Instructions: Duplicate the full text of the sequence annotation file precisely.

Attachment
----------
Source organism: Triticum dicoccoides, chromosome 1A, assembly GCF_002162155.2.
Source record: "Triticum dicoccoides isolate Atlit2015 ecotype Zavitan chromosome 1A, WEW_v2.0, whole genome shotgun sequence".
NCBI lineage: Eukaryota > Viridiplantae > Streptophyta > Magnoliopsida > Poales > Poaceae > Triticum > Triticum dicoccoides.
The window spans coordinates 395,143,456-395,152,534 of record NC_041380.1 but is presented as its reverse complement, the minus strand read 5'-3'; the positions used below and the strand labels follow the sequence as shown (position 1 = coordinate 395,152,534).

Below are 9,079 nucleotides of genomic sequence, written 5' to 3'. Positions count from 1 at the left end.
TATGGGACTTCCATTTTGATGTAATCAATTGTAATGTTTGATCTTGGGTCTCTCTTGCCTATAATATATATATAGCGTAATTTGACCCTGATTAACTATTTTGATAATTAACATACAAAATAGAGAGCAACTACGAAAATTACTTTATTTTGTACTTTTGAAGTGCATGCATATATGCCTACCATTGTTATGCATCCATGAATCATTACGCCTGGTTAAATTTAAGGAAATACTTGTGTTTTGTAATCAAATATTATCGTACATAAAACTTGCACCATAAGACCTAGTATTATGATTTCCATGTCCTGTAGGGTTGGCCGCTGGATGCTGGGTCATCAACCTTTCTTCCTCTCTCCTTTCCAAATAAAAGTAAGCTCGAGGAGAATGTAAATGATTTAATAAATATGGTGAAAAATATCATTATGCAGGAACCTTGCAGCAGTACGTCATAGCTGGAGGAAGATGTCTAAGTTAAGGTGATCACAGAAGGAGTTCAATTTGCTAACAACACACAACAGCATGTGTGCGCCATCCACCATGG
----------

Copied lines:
Source organism: Triticum dicoccoides, chromosome 1A, assembly GCF_002162155.2.
Source record: "Triticum dicoccoides isolate Atlit2015 ecotype Zavitan chromosome 1A, WEW_v2.0, whole genome shotgun sequence".
NCBI lineage: Eukaryota > Viridiplantae > Streptophyta > Magnoliopsida > Poales > Poaceae > Triticum > Triticum dicoccoides.
The window spans coordinates 395,143,456-395,152,534 of record NC_041380.1 but is presented as its reverse complement, the minus strand read 5'-3'; the positions used below and the strand labels follow the sequence as shown (position 1 = coordinate 395,152,534).

Below are 9,079 nucleotides of genomic sequence, written 5' to 3'. Positions count from 1 at the left end.
TATGGGACTTCCATTTTGATGTAATCAATTGTAATGTTTGATCTTGGGTCTCTCTTGCCTATAATATATATATAGCGTAATTTGACCCTGATTAACTATTTTGATAATTAACATACAAAATAGAGAGCAACTACGAAAATTACTTTATTTTGTACTTTTGAAGTGCATGCATATATGCCTACCATTGTTATGCATCCATGAATCATTACGCCTGGTTAAATTTAAGGAAATACTTGTGTTTTGTAATCAAATATTATCGTACATAAAACTTGCACCATAAGACCTAGTATTATGATTTCCATGTCCTGTAGGGTTGGCCGCTGGATGCTGGGTCATCAACCTTTCTTCCTCTCTCCTTTCCAAATAAAAGTAAGCTCGAGGAGAATGTAAATGATTTAATAAATATGGTGAAAAATATCATTATGCAGGAACCTTGCAGCAGTACGTCATAGCTGGAGGAAGATGTCTAAGTTAAGGTGATCACAGAAGGAGTTCAATTTGCTAACAACACACAACAGCATGTGTGCGCCATCCACCATGG